EVERY business has something to learn: if companies want to grow, then getting expert advice and help is critical to the process. When this kind of support is tailored to the needs of your own sector, it becomes even more valuable. And if it also comes at no cost to you, then that makes it a proposition any enterprise would be foolish to turn down.

Elevator has a strong and respected history in the provision of these so-called accelerator programmes. A social enterprise, it is the biggest private sector business support organisation in Scotland. The organisation employs some 100 people, assists in the region of 3500 entrepreneurs every year and generates millions of pounds for the economy. It has delivered more than 40 accelerators to businesses in the last seven years, making it the largest and most experienced deliverer of these initiatives in the country. One of the most appealing things about its programmes is that they are specifically designed for the cohort taking them.


“People ask if we are developing the companies or the individuals within them, and the answer is that we do a bit of both”, says Andy Campbell, Elevator’s Commercial Director. Karen Clark, its Operations Manager Programmes and Events, says that assisting entrepreneurs to scale their businesses is important for the whole Scottish economy.

“It’s about encouraging them. By doing that, we help them to be the best they can be. “They can then start to employ people, making local economies more profitable and more sustainable. It’s about accelerating them, their learning, their networks and their ambitions.”

Andy Campbell says that the accelerators provide all the “tools and fuel” to allow the companies taking part to grow. “We get them to look at their business and at the products and services that they are seeking to create. Most importantly, we get them to really understand who their customers might be. They might come in with great ideas but have not really thought about that. We get them to consider if there’s a need – or, more importantly, a want – in the marketplace.


“We provide them with that critical thinking and that challenge. That encourages them to think about their business in a much more granular way than perhaps they’ve been able to in the past. They can also take a step back and look at the key things they need to put in place to really go after opportunities.”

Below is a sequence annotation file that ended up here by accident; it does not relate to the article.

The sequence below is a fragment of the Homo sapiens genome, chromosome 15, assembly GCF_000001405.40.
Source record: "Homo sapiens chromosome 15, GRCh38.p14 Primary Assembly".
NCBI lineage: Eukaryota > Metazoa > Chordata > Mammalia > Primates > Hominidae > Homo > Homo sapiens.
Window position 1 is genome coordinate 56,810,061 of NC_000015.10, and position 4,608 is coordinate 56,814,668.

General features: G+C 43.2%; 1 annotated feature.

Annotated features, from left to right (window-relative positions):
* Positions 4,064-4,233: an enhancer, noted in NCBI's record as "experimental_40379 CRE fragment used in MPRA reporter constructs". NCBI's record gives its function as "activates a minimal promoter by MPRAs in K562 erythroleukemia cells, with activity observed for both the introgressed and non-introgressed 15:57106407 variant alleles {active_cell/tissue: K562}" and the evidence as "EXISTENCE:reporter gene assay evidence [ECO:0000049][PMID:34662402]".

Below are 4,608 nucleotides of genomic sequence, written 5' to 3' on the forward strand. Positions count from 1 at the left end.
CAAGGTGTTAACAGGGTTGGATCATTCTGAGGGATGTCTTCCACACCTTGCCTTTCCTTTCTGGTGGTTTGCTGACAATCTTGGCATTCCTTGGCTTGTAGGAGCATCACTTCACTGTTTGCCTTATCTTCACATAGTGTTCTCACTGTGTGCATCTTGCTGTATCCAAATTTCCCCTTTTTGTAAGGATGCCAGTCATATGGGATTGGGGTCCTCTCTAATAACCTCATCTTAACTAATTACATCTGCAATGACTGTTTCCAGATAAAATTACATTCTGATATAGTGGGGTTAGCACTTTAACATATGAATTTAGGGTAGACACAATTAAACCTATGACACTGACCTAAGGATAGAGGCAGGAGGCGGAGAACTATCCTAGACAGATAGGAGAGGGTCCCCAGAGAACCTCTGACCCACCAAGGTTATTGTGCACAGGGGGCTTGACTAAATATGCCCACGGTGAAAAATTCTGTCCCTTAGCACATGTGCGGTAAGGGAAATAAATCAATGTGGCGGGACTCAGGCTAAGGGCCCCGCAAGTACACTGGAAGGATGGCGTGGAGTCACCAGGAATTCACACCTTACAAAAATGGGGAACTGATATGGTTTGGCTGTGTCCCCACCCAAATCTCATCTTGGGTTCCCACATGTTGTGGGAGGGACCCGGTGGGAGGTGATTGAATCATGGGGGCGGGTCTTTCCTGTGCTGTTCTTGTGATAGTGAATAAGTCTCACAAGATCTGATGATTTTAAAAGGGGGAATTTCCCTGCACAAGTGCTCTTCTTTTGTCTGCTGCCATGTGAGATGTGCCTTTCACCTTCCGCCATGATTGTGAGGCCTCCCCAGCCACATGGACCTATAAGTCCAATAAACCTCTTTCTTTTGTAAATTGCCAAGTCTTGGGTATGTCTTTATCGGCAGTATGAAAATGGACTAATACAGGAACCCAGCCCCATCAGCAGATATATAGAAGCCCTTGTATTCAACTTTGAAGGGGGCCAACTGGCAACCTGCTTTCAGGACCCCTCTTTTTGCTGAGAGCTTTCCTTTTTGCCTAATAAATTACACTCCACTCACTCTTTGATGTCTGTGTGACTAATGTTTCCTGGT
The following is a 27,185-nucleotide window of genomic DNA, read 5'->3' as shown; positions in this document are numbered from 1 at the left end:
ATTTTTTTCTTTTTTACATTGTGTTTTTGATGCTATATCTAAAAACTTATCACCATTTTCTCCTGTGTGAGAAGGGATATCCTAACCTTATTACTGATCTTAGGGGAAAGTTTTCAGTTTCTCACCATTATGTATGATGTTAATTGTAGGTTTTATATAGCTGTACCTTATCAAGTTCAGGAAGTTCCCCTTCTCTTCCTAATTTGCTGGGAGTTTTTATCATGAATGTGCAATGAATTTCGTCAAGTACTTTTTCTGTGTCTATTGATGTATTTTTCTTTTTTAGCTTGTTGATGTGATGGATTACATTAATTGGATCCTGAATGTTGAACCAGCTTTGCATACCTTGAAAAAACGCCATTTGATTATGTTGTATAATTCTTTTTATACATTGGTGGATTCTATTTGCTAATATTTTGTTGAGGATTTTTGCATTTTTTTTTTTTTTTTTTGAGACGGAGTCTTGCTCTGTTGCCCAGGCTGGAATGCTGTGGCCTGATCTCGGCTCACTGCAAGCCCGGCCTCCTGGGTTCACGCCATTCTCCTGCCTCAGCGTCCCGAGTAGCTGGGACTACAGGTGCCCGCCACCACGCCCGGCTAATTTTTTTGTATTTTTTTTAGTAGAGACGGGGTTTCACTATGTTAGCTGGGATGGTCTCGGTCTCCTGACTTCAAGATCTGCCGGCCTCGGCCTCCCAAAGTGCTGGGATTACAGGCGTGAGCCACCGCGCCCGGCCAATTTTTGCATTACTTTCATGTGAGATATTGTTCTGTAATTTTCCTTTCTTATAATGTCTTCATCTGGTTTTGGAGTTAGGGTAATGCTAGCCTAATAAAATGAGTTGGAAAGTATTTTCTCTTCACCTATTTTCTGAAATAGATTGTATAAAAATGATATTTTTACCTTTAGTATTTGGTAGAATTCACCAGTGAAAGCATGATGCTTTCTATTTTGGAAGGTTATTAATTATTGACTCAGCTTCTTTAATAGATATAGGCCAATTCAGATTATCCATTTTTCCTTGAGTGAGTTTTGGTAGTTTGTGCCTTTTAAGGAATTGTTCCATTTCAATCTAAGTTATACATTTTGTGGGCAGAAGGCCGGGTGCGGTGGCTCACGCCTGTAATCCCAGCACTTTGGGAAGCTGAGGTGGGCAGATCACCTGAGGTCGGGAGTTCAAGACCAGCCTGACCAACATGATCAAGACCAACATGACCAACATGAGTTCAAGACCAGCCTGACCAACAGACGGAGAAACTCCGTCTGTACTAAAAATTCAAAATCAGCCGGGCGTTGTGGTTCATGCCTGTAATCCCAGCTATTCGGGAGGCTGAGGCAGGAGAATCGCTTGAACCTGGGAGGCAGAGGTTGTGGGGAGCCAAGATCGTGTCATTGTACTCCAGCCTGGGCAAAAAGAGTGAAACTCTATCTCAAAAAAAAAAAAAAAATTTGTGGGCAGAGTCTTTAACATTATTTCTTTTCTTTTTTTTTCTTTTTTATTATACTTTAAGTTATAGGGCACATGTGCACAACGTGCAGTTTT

The outcome, he adds, is that the programme helps participant companies with both their momentum and direction of travel. He talks of the accelerators taking a concept to a “point of failure” – if it doesn’t work, then it is better that it happens on the programme rather than in the real world. The courses are tailored for participants and work in slightly different ways. The 12-week main Elevator Accelerator programme, for instance, is custom designed to help early-stage business owners and teams keen to fast track their businesses. It uses experienced mentors to help equip entrepreneurs with the skills, networks and knowledge needed to carry their idea from concept right through to market readiness.


Another programme, the eightweek-long Academic Accelerator, runs through the summer months. It builds the entrepreneurial talent of the future by partnering with the Universities of Aberdeen, Dundee, and the West of Scotland. This programme acts as a launch pad for those who have their own ideas and vision but need support in making the business case to take them forward. The Famous Grouse Ideas Centre (FGIC) Accelerator is delivered in partnership with Perth and Kinross Council and specialises in support for ambitious design and creative businesses looking to flourish in one of Scotland’s fastest growing sectors. How are the programmes delivered?

“Before the pandemic, they were hosted in our centres for entrepreneurship in a workshop and coaching environment”, explains Karen Clark. “Then we moved online, as many businesses have had to do. “However, we still retain the coaching and a one-to-one approach, and we are still running the workshops.”

Andy explains that the main accelerator programme is broken down into three parts. “The first is discovery, the second is development and the third is delivery. In the discovery phase, companies go out and really understand what the market opportunities might be. They will carry out a lot of research about the pain points customers might have. The development phase involves taking their understanding and then applying it to the business – it’s about starting to look at how they can evolve and building their proposition.


"The final stage of delivery means looking at how they take their products or services to market. Is it sales and marketing or investment they need? What do they need to do to develop their business further? Sector specific accelerator programmes include a 16-week low carbon and sustainable mobility initiative currently being run in Dundee. Another is a company creation programme of the same length based in Aberdeen and focused on energy. The autumn will see a company creation programme based on aerospace.

“That’s unique in Scotland”, says Andy Campbell. “And we provide limitless aftercare with our accelerators so we can ensure we support companies through all stages of their business. “The programmes are all free at the point of use and the value that people get from the curriculum is really quite staggering. They also have access to experts, entrepreneurs, and business leaders. All in all, the benefits really are quite considerable.”


This article was brought to you in association with Elevator UK